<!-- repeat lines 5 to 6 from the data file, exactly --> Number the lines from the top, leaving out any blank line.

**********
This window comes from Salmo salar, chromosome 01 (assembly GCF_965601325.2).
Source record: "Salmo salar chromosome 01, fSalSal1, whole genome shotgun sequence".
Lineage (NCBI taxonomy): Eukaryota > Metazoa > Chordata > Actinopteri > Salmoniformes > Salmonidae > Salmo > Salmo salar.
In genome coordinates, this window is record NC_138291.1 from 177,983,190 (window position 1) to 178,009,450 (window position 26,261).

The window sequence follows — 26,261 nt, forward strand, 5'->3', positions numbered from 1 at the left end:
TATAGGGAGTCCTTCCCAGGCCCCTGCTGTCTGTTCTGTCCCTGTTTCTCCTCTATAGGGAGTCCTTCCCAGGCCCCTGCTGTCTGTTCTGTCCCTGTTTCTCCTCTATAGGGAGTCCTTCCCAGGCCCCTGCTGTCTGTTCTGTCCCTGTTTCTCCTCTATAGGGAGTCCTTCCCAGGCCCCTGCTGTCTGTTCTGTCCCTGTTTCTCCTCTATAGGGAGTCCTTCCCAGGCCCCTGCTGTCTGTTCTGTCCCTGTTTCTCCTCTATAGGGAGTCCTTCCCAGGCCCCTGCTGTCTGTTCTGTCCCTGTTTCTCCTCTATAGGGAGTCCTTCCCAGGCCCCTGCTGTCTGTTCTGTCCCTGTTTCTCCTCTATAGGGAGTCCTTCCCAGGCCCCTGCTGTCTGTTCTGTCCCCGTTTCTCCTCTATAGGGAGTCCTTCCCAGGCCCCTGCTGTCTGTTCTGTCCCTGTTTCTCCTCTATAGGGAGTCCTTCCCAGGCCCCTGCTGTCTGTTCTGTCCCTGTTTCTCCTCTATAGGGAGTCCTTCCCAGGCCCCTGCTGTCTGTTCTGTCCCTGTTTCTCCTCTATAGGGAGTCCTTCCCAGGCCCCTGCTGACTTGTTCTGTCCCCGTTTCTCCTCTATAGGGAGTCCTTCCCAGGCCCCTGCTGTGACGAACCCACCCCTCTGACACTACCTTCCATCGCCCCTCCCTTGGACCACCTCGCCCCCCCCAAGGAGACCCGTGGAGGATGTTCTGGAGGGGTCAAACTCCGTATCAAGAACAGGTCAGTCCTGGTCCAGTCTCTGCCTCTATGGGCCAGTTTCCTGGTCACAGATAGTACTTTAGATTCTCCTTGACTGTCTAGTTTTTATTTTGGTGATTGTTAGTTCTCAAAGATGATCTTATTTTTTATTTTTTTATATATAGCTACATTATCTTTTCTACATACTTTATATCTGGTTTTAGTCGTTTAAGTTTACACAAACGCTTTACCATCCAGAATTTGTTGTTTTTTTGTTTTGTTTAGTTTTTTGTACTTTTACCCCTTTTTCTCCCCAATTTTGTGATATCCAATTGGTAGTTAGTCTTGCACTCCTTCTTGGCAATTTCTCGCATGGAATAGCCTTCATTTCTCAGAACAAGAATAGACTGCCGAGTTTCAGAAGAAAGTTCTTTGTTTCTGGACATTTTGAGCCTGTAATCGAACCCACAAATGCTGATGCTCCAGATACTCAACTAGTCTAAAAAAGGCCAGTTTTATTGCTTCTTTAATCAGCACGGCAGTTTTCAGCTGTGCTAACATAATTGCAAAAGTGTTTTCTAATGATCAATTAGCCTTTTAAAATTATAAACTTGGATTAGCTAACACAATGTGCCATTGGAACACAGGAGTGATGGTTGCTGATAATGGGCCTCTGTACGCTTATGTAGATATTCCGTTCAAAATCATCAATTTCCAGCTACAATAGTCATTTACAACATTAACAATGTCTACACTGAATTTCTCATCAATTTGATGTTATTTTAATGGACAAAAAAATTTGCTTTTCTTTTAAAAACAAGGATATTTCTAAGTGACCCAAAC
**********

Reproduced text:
The window sequence follows — 26,261 nt, forward strand, 5'->3', positions numbered from 1 at the left end:
TATAGGGAGTCCTTCCCAGGCCCCTGCTGTCTGTTCTGTCCCTGTTTCTCCTCTATAGGGAGTCCTTCCCAGGCCCCTGCTGTCTGTTCTGTCCCTGTTTCTCCTCTATAGGGAGTCCTTCCCAGGCCCCTGCTGTCTGTTCTGTCCCTGTTTCTCCTCTATAGGGAGTCCTTCCCAGGCCCCTGCTGTCTGTTCTGTCCCTGTTTCTCCTCTATAGGGAGTCCTTCCCAGGCCCCTGCTGTCTGTTCTGTCCCTGTTTCTCCTCTATAGGGAGTCCTTCCCAGGCCCCTGCTGTCTGTTCTGTCCCTGTTTCTCCTCTATAGGGAGTCCTTCCCAGGCCCCTGCTGTCTGTTCTGTCCCTGTTTCTCCTCTATAGGGAGTCCTTCCCAGGCCCCTGCTGTCTGTTCTGTCCCCGTTTCTCCTCTATAGGGAGTCCTTCCCAGGCCCCTGCTGTCTGTTCTGTCCCTGTTTCTCCTCTATAGGGAGTCCTTCCCAGGCCCCTGCTGTCTGTTCTGTCCCTGTTTCTCCTCTATAGGGAGTCCTTCCCAGGCCCCTGCTGTCTGTTCTGTCCCTGTTTCTCCTCTATAGGGAGTCCTTCCCAGGCCCCTGCTGACTTGTTCTGTCCCCGTTTCTCCTCTATAGGGAGTCCTTCCCAGGCCCCTGCTGTGACGAACCCACCCCTCTGACACTACCTTCCATCGCCCCTCCCTTGGACCACCTCGCCCCCCCCAAGGAGACCCGTGGAGGATGTTCTGGAGGGGTCAAACTCCGTATCAAGAACAGGTCAGTCCTGGTCCAGTCTCTGCCTCTATGGGCCAGTTTCCTGGTCACAGATAGTACTTTAGATTCTCCTTGACTGTCTAGTTTTTATTTTGGTGATTGTTAGTTCTCAAAGATGATCTTATTTTTTATTTTTTTATATATAGCTACATTATCTTTTCTACATACTTTATATCTGGTTTTAGTCGTTTAAGTTTACACAAACGCTTTACCATCCAGAATTTGTTGTTTTTTTGTTTTGTTTAGTTTTTTGTACTTTTACCCCTTTTTCTCCCCAATTTTGTGATATCCAATTGGTAGTTAGTCTTGCACTCCTTCTTGGCAATTTCTCGCATGGAATAGCCTTCATTTCTCAGAACAAGAATAGACTGCCGAGTTTCAGAAGAAAGTTCTTTGTTTCTGGACATTTTGAGCCTGTAATCGAACCCACAAATGCTGATGCTCCAGATACTCAACTAGTCTAAAAAAGGCCAGTTTTATTGCTTCTTTAATCAGCACGGCAGTTTTCAGCTGTGCTAACATAATTGCAAAAGTGTTTTCTAATGATCAATTAGCCTTTTAAAATTATAAACTTGGATTAGCTAACACAATGTGCCATTGGAACACAGGAGTGATGGTTGCTGATAATGGGCCTCTGTACGCTTATGTAGATATTCCGTTCAAAATCATCAATTTCCAGCTACAATAGTCATTTACAACATTAACAATGTCTACACTGAATTTCTCATCAATTTGATGTTATTTTAATGGACAAAAAAATTTGCTTTTCTTTTAAAAACAAGGATATTTCTAAGTGACCCAAAC